Finally, don’t miss out on the potential additional benefits

More companies are adding important features that were not a traditional part of their offerings.

According to the February 2020 MassMutual Financial Wellness Trends study, 6 out of 10 companies now offer or have implemented financial wellness programs at their companies. Other benefits now available with some employers include counseling, vacation purchase plans, dependent care, flexible spending accounts (FSAs), tuition reimbursement, and other specialized benefits.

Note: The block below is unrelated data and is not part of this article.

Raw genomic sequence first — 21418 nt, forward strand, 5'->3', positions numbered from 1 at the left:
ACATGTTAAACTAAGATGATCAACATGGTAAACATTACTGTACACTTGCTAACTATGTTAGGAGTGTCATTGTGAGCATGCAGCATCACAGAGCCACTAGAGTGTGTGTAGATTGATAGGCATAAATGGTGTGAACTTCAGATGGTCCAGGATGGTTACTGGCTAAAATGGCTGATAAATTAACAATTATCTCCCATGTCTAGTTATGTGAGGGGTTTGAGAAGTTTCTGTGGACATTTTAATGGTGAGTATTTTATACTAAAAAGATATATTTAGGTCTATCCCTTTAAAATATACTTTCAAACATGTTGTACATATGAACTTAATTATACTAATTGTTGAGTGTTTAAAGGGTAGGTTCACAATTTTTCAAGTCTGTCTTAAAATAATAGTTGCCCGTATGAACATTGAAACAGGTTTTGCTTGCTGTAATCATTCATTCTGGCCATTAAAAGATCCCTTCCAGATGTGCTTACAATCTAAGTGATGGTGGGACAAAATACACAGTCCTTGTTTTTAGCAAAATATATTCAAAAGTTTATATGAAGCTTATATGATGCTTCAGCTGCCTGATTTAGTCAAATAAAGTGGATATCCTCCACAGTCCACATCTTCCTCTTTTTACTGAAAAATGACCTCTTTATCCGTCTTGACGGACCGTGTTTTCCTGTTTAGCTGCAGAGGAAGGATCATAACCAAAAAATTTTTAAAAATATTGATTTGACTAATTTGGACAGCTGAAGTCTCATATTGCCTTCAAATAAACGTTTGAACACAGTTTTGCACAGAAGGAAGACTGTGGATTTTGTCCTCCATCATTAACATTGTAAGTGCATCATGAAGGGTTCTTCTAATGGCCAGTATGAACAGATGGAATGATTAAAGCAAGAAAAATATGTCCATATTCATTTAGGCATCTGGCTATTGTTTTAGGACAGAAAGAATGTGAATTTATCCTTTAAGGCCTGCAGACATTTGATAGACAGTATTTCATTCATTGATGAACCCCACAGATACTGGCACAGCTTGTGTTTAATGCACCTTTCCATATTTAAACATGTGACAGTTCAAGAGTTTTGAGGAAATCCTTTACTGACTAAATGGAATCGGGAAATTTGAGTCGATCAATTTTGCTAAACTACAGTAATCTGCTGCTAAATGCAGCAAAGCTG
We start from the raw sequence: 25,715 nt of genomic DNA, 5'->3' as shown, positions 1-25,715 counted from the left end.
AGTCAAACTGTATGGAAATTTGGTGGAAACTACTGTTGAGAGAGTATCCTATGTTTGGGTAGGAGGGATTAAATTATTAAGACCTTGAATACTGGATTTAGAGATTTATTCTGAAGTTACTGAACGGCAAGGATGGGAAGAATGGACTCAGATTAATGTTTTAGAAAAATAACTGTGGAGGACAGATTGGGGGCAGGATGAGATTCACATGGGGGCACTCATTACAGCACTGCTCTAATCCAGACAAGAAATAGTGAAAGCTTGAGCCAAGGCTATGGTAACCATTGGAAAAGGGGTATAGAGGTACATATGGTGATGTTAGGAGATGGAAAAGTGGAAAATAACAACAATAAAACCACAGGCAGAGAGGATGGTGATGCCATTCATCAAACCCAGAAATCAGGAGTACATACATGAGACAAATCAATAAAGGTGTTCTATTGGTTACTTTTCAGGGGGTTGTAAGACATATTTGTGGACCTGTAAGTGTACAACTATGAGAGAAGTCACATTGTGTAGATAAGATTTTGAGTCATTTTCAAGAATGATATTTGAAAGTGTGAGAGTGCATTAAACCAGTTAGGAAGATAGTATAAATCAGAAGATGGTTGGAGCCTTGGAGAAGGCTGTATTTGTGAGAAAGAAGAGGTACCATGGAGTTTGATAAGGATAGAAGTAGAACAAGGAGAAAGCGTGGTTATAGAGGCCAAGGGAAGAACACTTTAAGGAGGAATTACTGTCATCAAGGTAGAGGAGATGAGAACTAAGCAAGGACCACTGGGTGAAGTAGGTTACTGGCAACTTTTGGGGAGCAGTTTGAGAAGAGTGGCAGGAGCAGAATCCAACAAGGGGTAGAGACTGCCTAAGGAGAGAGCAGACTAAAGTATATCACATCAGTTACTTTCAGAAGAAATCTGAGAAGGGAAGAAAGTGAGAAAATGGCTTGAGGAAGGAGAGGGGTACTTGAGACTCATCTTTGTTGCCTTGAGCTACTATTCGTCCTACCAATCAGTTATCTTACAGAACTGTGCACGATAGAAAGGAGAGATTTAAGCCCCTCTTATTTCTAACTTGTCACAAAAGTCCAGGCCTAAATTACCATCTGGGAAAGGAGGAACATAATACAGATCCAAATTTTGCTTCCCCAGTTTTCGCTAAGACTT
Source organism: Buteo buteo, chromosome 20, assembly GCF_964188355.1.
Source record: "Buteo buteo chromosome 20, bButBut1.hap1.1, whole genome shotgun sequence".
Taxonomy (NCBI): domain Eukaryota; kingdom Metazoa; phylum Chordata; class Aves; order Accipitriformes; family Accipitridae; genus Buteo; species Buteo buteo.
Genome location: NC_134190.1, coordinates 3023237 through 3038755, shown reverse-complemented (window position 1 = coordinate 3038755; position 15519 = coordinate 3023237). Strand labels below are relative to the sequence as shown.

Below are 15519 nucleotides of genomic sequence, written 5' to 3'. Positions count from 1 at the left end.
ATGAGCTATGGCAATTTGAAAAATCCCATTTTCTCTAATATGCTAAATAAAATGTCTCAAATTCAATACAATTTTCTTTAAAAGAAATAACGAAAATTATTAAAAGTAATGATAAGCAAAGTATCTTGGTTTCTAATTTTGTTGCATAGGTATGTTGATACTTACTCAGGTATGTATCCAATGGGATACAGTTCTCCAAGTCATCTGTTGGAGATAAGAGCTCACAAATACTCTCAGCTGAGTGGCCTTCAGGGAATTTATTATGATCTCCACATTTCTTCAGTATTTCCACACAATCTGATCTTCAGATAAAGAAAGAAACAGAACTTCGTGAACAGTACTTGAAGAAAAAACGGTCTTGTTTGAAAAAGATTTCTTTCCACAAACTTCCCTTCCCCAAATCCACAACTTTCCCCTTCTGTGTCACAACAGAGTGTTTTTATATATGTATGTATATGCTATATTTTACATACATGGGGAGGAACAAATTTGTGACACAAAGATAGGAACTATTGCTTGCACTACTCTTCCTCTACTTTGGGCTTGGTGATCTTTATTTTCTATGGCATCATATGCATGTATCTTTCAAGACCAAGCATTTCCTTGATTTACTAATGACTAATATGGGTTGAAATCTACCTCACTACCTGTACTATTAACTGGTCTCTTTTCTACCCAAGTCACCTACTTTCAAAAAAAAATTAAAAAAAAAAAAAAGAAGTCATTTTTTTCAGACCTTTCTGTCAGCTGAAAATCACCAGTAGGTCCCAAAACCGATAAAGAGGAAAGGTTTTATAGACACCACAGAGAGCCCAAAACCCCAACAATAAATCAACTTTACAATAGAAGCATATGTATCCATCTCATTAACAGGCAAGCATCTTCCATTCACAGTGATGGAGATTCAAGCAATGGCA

Open enrollment can sneak up on you during a busy time of the year. But when you get started, take an hour to study your options and make informed decisions about your advantages. Run your numbers, consult a professional, and make sure this part of your family’s financial planning is in order.

Wealth Chart, Brightworth

Matthew Broome is a wealth planner for Atlanta-based Brightworth Wealth Management. He serves high net worth clients in the areas of retirement planning, investment management, and comprehensive wealth advice. Matthew, a former firefighter and paramedic, uses his expertise in real-world problem-solving to develop customized financial strategies for the company’s clients.